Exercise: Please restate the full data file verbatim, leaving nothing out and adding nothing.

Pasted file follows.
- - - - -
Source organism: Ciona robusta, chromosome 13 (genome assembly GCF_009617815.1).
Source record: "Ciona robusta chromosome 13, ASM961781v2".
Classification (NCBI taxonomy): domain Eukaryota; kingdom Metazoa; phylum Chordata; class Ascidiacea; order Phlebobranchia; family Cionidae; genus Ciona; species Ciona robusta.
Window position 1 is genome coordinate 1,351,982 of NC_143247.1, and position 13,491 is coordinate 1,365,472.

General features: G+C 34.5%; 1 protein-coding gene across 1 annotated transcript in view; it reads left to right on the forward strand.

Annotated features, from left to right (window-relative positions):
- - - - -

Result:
Source organism: Ciona robusta, chromosome 13 (genome assembly GCF_009617815.1).
Source record: "Ciona robusta chromosome 13, ASM961781v2".
Classification (NCBI taxonomy): domain Eukaryota; kingdom Metazoa; phylum Chordata; class Ascidiacea; order Phlebobranchia; family Cionidae; genus Ciona; species Ciona robusta.
Window position 1 is genome coordinate 1,351,982 of NC_143247.1, and position 13,491 is coordinate 1,365,472.

General features: G+C 34.5%; 1 protein-coding gene across 1 annotated transcript in view; it reads left to right on the forward strand.

Annotated features, from left to right (window-relative positions):